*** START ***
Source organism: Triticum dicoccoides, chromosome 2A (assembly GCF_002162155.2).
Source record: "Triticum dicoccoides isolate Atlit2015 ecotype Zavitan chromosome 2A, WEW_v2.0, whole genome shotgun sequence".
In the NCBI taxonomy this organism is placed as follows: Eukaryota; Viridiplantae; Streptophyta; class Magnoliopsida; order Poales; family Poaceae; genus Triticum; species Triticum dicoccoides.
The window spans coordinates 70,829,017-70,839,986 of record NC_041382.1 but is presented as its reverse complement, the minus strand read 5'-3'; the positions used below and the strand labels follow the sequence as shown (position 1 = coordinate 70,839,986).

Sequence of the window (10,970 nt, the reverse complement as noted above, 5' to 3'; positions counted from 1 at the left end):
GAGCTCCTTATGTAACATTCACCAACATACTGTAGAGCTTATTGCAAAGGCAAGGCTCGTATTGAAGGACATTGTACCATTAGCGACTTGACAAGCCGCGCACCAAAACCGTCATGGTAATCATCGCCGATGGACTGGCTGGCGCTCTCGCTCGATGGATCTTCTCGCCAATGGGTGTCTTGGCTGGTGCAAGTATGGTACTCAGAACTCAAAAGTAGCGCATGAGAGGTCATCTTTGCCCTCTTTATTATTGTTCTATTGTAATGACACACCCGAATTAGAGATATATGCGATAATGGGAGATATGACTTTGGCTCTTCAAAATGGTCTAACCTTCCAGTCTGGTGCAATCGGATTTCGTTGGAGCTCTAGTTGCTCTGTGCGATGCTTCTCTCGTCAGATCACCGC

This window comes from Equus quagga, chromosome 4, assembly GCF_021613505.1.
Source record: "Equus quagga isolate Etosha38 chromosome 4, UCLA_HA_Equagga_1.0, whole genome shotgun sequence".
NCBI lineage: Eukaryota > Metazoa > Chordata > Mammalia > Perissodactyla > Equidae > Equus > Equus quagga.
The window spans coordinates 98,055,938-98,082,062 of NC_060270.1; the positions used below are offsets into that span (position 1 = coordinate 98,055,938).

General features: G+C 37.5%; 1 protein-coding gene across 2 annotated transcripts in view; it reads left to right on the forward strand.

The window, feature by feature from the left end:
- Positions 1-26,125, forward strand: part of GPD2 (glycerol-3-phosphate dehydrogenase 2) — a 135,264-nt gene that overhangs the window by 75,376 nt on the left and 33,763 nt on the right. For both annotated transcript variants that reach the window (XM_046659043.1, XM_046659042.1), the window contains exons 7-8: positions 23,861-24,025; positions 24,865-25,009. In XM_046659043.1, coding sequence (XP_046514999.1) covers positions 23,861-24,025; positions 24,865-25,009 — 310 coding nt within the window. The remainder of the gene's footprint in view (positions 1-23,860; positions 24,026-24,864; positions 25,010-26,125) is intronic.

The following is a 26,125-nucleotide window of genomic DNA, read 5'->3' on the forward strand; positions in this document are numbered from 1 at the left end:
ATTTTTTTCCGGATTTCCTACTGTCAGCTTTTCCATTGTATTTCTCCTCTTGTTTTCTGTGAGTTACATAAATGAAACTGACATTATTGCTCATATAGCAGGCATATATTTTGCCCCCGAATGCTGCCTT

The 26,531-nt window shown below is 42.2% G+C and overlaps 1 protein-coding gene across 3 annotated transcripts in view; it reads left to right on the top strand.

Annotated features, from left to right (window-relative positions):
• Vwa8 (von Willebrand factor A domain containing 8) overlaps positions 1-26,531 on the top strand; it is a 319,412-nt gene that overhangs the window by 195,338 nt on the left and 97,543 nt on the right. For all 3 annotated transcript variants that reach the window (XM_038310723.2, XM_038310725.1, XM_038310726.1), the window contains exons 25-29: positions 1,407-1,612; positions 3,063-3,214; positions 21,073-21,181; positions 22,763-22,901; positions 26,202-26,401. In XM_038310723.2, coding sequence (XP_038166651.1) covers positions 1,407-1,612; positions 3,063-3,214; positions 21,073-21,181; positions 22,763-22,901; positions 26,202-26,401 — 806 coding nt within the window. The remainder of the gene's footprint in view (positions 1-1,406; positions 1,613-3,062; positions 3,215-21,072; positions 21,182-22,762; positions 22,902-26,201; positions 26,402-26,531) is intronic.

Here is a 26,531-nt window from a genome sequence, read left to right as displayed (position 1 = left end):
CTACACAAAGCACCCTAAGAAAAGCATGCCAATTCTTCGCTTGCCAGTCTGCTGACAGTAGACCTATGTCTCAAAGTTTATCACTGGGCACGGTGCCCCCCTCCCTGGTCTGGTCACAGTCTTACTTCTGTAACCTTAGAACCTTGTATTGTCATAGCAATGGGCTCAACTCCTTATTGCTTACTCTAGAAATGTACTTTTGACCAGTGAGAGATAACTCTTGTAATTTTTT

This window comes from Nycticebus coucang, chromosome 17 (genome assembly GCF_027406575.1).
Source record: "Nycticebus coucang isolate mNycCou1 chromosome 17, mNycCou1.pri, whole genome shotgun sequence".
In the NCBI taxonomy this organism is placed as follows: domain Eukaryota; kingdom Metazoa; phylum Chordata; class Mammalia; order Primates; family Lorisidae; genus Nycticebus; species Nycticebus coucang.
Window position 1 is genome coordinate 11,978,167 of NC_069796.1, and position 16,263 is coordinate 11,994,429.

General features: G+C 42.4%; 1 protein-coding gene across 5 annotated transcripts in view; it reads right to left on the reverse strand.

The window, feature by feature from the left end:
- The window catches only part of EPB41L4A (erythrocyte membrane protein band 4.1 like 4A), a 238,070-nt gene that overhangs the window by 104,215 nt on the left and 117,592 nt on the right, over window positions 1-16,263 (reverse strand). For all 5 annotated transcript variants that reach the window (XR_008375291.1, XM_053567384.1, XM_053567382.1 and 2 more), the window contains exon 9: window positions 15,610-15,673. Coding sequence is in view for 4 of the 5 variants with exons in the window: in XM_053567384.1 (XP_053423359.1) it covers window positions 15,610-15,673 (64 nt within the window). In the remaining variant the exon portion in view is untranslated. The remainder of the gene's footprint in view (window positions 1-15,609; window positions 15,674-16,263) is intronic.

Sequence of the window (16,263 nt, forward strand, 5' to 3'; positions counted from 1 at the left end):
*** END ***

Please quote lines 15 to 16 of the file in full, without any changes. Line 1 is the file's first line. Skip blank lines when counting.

ATTTTTTTCCGGATTTCCTACTGTCAGCTTTTCCATTGTATTTCTCCTCTTGTTTTCTGTGAGTTACATAAATGAAACTGACATTATTGCTCATATAGCAGGCATATATTTTGCCCCCGAATGCTGCCTT

The 26,531-nt window shown below is 42.2% G+C and overlaps 1 protein-coding gene across 3 annotated transcripts in view; it reads left to right on the top strand.